Monday, October 5, 2009

What weekend?

Another unproductive writing weekend. I am used to them. I have managed to submit two pieces this morning (one magazine folded, the other rejected) and continue work on my untitled work from my Wednesday post this morning. I think it is taking a dark turn for the worse for my main character. :)

I can do all of this because the boy is still asleep from last night (going on almost 14 hours of sleep now) so I thought I should be as productive as possible.

Anyway, I was told that my old heating and cooling guy in my hometown has published a book. I haven't been able to find it on Amazon or Barnes and Noble, yet, so I am assuming he had it self published. All of the proceeds go to a veterans fund and I have been told that it is actually quite good (he was a pretty good storyteller and often did more talking than working) If I ever find a link to it I will post it, but that isn't the reason for my post. I found out that my hometown (not the town I was born in with the ax massacre but the one I was actually raised in for 16 years) was the inspiration for the 2005 Pulitzer prize winning book Gilead by Marilynne Robinson. I had no idea. I still haven't read the book either, but I am planning on finding a copy now. You can read more about it HERE.

So, what are your hometown's literary backgrounds (other than you)? The world wants to know (and I am curious as well).

15 comments:

Horror Girl said...

apparently the town of Durham NC has no writers from it that I can find... according to Wikipedia :^)

but Thomas Wolfe was born over in Asheville, and Orson Scott Card and that guy who wrote The Notebook both live here somewhere....

Jamie Eyberg said...

Samantha- keep looking, I am sure you can find literary roots in your hometown. I stumbled on mine.

Davin Malasarn said...

I'm not sure that my hometown has many literary backgrounds. But, one year I was surprised to find out that the city as a whole put out an anthology of family stories to celebrate their 100th anniversary.

I read Gilead a few months ago. It's a lovely book.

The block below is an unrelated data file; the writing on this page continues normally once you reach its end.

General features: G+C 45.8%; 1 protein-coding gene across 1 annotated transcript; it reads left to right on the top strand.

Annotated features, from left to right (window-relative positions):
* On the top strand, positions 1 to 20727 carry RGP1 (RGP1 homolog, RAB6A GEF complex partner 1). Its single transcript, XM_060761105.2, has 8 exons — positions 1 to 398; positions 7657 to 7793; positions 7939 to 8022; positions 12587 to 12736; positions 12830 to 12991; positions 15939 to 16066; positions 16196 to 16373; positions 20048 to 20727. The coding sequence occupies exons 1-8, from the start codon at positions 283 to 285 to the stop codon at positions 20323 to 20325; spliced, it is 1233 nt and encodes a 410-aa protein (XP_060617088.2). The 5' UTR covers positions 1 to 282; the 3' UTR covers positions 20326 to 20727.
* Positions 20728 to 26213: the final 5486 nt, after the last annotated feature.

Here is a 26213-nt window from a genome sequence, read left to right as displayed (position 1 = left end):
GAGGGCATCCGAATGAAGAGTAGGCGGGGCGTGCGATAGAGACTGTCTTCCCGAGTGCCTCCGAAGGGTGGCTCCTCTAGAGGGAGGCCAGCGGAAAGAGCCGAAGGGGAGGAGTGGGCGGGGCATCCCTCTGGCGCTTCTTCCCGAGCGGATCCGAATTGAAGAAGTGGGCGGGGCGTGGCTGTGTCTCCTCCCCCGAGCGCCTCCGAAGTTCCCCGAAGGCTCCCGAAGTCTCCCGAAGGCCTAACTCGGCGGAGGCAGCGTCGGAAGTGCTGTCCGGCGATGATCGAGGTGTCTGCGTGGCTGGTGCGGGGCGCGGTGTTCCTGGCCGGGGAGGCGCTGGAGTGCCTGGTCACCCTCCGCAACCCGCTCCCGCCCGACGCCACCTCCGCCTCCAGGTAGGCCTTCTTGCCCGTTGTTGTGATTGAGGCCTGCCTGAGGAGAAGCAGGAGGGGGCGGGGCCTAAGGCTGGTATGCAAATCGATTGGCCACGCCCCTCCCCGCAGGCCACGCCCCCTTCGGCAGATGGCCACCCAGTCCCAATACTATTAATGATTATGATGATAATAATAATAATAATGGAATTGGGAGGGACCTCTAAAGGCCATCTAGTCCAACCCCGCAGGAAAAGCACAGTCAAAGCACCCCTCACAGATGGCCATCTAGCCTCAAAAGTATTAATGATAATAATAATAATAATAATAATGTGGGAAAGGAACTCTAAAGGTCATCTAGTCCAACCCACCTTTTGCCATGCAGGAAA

Jamie Eyberg said...

Davin- What town was that? And may I say, what a fantastic idea for a small or medium sized community. Or a large city too.

katey said...

So far as I know, Wellsburg, WV has no literary background. But we do have the Applefest, which I just attended this weekend since I went to visit my parents, and that was amusing.

I love to set stories there, though, so I think the idea of a whole anthology of stories for a centennial or bicentennial Davin talked about up there is rad.

Aaron Polson said...

Clay Center, KS has a player in the WNBA, but that's just about it.

Okay, a historian named Tenny Frank that wrote a few books about Ancient Rome.

Gonna have to put Claydale on the map.

Jamie Eyberg said...

Katey- my new town (only lived their 8 years) has a best selling romance writer and was the sight of the historic Krustev picture holding an ear of corn.

Aaron- The pulitzer winner wasn't from Tabor, she just liked its history. Still, we will take it.

Cate Gardner said...

Ha! Ha! Ha! *Evil Laugh* My home town boasts Clive Barker, Ramsey Campbell, Peter Atkins, Beryl Bainbridge (Booker nominee), Brian Jacques, and a few songwriters you may have heard of. ;)

Natalie L. Sin said...

Good question. Now I want to research my hometown. Though I am braced to be disappointed/bored ; )

Jamie Eyberg said...

Cate- they are in good company with you. ;)

Nat- I had no idea mine had any culture at all, I even helped tear down the old opera house ten years ago.

abrokenlaptop said...

My old English teacher published a book, but he died. There are also a few books about the miners that were trapped and didn't make it out, but I don't think they're written by locals. Ah, my hometown! What a delightful, despairing place! :)

-Mercedes

Jameson T. Caine said...

I grew up in a small town called Hercules. Nothing. Happened. There. Ever.

Carrie Harris said...

I got nothing too. Man, I've got to move near Cate.

K.C. Shaw said...

Axe murderers and Pulitzer prizes. No wonder you're such a great horror writer! :)

My hometown of Norris, TN was built by TVA in the 1930s to house workers building the nearby dam. Instead of the usual square grid American town, though, for some reason Norris was laid out to mimic an English village. That's why we have a big field we call the Commons in the center of town, and why all the roads sort of curve around instead of heading straight where you're going. It's a great place to live, although it doesn't seem to have any literary connections at all. We do have a tiny library, though. One up for Norris!

Jamie Eyberg said...

Mercedes- that counts!

Jameson- Maybe not, but what a great name.

Carrie- you are going to put Luverne on the map. People will flock to see where you were raised in hopes of getting some of that sparkly goodness.

K.C.- Now I want to visit Norris, TN. That sounds fantastic. Do they have a restaurant-diner that serves good pie?